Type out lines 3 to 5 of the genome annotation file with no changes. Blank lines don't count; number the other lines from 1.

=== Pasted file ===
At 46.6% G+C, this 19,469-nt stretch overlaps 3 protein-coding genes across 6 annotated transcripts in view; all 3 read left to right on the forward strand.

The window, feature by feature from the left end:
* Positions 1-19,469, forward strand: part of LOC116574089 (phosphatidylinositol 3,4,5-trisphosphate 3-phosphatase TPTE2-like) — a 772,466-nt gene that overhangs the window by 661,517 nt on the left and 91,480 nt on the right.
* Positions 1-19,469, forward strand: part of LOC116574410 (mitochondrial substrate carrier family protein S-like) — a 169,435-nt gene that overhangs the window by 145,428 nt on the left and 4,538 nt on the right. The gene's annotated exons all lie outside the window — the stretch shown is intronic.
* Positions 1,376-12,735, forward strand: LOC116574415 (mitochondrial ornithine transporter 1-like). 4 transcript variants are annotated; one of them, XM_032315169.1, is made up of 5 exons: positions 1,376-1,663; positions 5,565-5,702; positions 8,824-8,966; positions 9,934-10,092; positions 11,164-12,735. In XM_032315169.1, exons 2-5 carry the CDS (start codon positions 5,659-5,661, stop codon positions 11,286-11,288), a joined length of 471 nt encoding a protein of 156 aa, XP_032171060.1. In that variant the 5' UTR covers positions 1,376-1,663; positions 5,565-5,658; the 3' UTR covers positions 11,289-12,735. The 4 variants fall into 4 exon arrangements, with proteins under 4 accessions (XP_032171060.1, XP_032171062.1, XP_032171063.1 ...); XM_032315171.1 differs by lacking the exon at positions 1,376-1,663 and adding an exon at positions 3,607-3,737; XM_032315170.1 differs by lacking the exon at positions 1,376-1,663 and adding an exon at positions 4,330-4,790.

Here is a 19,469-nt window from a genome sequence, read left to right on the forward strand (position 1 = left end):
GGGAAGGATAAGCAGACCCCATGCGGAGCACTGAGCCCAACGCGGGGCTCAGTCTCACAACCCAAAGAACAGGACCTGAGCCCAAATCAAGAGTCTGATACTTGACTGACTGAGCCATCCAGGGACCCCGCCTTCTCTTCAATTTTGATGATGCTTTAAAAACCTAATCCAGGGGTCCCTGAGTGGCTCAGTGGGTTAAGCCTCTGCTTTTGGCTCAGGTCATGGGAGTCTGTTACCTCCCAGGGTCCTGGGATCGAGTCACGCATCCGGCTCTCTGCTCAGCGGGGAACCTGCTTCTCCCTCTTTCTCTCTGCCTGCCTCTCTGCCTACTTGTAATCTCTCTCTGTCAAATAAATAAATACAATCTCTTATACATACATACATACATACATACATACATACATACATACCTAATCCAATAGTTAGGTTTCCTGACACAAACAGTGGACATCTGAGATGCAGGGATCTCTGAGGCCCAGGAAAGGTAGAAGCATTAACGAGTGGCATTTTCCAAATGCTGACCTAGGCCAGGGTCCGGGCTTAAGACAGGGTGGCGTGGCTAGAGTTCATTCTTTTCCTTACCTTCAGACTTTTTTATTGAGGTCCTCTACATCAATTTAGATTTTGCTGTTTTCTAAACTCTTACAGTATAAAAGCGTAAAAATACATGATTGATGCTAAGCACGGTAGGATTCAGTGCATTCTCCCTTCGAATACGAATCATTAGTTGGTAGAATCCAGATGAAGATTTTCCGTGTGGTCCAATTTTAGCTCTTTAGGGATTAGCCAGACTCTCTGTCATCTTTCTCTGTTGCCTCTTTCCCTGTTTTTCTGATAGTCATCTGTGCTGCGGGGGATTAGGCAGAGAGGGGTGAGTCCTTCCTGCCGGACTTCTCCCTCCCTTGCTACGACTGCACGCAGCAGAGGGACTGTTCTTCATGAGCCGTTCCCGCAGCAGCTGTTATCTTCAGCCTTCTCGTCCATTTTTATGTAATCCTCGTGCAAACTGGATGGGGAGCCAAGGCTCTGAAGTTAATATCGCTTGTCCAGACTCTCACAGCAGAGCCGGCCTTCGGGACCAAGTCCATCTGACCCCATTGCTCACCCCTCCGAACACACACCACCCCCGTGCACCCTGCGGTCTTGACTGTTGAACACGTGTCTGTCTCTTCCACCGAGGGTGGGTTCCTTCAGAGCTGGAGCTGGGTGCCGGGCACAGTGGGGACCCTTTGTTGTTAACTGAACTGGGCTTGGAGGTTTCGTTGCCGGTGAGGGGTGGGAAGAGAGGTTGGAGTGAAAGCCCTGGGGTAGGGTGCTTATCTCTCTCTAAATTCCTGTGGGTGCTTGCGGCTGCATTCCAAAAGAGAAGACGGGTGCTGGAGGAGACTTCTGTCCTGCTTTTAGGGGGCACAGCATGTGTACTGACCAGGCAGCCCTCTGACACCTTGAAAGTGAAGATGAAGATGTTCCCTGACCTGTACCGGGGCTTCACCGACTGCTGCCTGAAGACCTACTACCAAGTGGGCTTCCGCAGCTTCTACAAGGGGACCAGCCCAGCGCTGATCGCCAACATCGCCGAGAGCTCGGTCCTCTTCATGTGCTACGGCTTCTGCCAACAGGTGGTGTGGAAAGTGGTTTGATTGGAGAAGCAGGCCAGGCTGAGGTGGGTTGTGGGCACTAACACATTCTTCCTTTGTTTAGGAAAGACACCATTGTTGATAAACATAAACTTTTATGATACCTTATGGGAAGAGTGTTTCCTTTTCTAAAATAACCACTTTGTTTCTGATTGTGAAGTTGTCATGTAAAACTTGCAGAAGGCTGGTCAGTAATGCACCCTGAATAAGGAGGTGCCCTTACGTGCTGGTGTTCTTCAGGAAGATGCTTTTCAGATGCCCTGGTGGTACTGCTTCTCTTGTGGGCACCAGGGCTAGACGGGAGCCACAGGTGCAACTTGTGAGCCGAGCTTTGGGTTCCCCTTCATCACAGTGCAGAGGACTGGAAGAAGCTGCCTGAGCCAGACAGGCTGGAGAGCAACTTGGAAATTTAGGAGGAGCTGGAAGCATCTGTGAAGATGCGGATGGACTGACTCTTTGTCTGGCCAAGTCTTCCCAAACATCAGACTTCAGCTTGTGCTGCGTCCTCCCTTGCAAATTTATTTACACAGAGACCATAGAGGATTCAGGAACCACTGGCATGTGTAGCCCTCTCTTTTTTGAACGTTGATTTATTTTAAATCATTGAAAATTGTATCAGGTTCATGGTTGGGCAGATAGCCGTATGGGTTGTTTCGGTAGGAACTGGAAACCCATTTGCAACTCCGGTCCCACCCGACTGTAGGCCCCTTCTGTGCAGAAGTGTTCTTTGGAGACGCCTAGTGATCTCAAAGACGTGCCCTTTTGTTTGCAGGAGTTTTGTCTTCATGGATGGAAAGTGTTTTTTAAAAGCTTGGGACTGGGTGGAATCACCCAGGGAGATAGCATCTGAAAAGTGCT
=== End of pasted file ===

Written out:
* Positions 1-19,469, forward strand: part of LOC116574089 (phosphatidylinositol 3,4,5-trisphosphate 3-phosphatase TPTE2-like) — a 772,466-nt gene that overhangs the window by 661,517 nt on the left and 91,480 nt on the right.
* Positions 1-19,469, forward strand: part of LOC116574410 (mitochondrial substrate carrier family protein S-like) — a 169,435-nt gene that overhangs the window by 145,428 nt on the left and 4,538 nt on the right. The gene's annotated exons all lie outside the window — the stretch shown is intronic.
* Positions 1,376-12,735, forward strand: LOC116574415 (mitochondrial ornithine transporter 1-like). 4 transcript variants are annotated; one of them, XM_032315169.1, is made up of 5 exons: positions 1,376-1,663; positions 5,565-5,702; positions 8,824-8,966; positions 9,934-10,092; positions 11,164-12,735. In XM_032315169.1, exons 2-5 carry the CDS (start codon positions 5,659-5,661, stop codon positions 11,286-11,288), a joined length of 471 nt encoding a protein of 156 aa, XP_032171060.1. In that variant the 5' UTR covers positions 1,376-1,663; positions 5,565-5,658; the 3' UTR covers positions 11,289-12,735. The 4 variants fall into 4 exon arrangements, with proteins under 4 accessions (XP_032171060.1, XP_032171062.1, XP_032171063.1 ...); XM_032315171.1 differs by lacking the exon at positions 1,376-1,663 and adding an exon at positions 3,607-3,737; XM_032315170.1 differs by lacking the exon at positions 1,376-1,663 and adding an exon at positions 4,330-4,790.